A long time ago in Mesopotamia, the Sumerian put up the bricks of our civilization. (2) They were the first to invent writing. But when they decided to change the way of writing, things didn’t go without protests. (3) (4)
When the Portuguese landed in Japan in 1543, they were the first Europeans to set foot on the islands. (5) They brought the first set of muskets with them. That was a significant change for the traditional Samurai who rejected this new weapon. Fast forward, in October 1600, Tokugawa unifies the country with brilliant strategy and firearms. Traditionalists lost because they refused to change. Change is happening, and to survive, we must adapt to it, not reject it.
When Emperor Meiji got his power back at the end of the 19th century, he was breaking a rule dating back to 1185. That was not easy, but he did it. The famous Yamaoka Tesshu was also a man of change. (5)

The examples above show that change has to be accepted. Change is permanent and natural. When you refuse it, you stay locked in the past. If we have to wear masks today, it is not to lose our freedom, but to stay alive.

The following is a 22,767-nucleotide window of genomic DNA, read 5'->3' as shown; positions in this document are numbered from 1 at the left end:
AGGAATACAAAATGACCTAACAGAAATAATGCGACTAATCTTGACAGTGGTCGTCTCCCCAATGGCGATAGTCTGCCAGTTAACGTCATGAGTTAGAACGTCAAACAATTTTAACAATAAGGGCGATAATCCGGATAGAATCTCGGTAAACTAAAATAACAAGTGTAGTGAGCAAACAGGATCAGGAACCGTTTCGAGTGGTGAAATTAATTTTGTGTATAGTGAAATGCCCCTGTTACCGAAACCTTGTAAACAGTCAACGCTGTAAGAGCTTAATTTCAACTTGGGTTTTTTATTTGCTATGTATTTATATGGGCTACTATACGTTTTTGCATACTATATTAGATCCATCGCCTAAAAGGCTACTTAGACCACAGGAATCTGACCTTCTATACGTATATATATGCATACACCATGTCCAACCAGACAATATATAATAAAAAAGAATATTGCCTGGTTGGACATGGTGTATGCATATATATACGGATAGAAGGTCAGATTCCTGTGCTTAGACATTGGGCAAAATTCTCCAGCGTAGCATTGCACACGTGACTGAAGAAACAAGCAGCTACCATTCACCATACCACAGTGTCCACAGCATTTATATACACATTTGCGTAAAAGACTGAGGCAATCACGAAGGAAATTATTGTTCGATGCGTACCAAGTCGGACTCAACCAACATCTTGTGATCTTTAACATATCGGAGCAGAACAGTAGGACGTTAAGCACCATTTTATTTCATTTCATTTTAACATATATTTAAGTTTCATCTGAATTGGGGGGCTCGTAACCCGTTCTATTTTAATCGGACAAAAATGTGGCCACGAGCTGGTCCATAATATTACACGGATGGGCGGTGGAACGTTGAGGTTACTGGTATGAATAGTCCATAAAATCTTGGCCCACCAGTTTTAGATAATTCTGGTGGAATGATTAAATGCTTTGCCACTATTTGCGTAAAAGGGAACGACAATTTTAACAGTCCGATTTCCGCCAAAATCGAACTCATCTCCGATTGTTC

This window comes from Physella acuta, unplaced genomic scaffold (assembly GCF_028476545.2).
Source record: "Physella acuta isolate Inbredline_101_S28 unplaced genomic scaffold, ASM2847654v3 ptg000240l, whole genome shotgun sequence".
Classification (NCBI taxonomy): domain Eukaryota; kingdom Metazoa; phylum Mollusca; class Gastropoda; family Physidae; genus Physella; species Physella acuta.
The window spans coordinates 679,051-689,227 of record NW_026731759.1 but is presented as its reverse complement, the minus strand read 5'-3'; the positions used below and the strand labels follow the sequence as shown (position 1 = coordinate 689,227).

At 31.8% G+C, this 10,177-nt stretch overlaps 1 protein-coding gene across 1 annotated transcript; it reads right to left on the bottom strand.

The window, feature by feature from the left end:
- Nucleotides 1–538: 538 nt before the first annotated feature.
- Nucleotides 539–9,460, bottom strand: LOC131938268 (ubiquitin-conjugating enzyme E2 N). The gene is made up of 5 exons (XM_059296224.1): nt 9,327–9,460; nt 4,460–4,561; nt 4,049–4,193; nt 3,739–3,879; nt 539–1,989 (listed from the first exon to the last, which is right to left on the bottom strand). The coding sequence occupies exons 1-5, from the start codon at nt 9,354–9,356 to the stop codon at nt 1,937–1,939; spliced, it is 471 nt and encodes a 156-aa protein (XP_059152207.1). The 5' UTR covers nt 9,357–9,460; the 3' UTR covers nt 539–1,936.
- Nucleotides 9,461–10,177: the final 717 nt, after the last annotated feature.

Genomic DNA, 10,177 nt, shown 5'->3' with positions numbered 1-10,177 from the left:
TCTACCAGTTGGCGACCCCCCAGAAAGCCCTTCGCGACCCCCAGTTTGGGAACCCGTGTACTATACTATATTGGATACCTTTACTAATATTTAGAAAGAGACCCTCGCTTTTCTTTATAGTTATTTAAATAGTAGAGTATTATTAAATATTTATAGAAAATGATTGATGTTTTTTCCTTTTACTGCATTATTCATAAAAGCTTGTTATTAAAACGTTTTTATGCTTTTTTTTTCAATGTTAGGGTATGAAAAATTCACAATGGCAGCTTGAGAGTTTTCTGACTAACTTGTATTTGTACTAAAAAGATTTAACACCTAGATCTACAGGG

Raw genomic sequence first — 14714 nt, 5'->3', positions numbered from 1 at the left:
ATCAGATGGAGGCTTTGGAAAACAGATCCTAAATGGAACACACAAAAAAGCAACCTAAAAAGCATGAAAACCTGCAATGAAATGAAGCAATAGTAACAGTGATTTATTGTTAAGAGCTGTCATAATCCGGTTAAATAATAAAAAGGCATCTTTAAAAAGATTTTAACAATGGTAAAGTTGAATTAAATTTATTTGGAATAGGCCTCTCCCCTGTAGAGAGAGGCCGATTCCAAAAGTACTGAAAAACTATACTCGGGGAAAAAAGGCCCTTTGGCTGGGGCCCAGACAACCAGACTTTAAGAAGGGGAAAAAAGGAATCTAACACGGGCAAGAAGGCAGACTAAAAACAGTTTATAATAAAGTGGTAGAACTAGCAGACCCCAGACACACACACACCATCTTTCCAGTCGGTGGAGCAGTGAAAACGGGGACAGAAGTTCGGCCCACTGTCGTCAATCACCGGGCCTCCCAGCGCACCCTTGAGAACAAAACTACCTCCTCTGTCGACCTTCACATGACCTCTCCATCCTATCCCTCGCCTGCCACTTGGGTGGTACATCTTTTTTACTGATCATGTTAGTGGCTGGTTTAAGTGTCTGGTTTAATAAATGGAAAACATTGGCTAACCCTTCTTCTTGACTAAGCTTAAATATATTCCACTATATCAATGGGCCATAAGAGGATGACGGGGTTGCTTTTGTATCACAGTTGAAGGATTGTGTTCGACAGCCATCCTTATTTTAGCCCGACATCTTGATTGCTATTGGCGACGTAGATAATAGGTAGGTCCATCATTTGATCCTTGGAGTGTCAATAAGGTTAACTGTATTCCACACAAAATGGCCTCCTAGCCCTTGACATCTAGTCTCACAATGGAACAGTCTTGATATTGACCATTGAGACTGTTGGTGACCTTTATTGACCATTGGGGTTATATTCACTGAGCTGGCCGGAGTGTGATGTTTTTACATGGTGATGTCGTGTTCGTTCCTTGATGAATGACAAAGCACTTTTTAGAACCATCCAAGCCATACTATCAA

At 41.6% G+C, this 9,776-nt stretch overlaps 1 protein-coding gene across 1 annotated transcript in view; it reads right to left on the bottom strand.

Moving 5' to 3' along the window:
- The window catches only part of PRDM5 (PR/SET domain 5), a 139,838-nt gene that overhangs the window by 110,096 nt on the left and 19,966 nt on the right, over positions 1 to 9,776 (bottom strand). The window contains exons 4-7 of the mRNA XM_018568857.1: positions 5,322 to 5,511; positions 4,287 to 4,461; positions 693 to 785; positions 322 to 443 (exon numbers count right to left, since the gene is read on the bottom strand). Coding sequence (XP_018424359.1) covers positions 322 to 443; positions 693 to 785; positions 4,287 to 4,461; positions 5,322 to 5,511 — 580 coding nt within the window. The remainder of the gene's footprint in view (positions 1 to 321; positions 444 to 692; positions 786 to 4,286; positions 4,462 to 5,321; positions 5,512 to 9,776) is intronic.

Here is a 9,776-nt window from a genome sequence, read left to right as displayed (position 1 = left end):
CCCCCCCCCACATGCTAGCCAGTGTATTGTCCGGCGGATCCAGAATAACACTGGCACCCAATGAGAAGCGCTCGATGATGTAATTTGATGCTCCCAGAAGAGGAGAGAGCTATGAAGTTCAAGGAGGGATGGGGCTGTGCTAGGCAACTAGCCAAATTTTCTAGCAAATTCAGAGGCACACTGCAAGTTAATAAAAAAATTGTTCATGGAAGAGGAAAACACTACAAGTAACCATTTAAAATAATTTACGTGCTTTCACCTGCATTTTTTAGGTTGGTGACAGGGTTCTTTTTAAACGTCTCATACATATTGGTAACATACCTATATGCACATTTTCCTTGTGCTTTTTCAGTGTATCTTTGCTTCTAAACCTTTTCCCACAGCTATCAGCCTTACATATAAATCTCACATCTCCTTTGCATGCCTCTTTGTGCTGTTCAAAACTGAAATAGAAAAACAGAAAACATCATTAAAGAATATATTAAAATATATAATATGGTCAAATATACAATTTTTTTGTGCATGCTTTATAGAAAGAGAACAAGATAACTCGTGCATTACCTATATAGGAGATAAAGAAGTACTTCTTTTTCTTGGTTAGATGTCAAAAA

And if you think the pandemic is not real and reject the mask, you make other people nervous. If you don’t do it for yourself, you can do it for your fellow humans.

Personal freedom is vital for humans. It is not in danger because of a mask, some handwash, and social distancing. That is our civic duty to follow and respect the rules so that the majority can be or feel happier. As a Bujinkan member, my goal is to go with the flow, not to fight it. I suppose you are not interested in the immediate rewards of “Panem et circenses.” Because if you are, you might be betraying the Bujinkan teachings of Hatsumi Sensei. Is it what you want?

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1. Bread and circuses
2. Sumerians were counting in base 12, which is the reason why we measure time in multiples of 60. That is why there are 12 houses in the Zodiac.
3. The Sumerian people invented writing. They wrote from right to left and from up to down. Then a few thousands of years later the Akkadians, changed it to write on paper the same way we do.
4. https://en.wikipedia.org/wiki/Cuneiform
5. https://en.wikipedia.org/wiki/Japan%E2%80%93Portugal_relations
6 We covered the life of Yamaoka Tesshu and his achievements earlier on this blog.
7 More on Yamaoka Tesshu https://en.wikipedia.org/wiki/Yamaoka_Tessh%C5%AB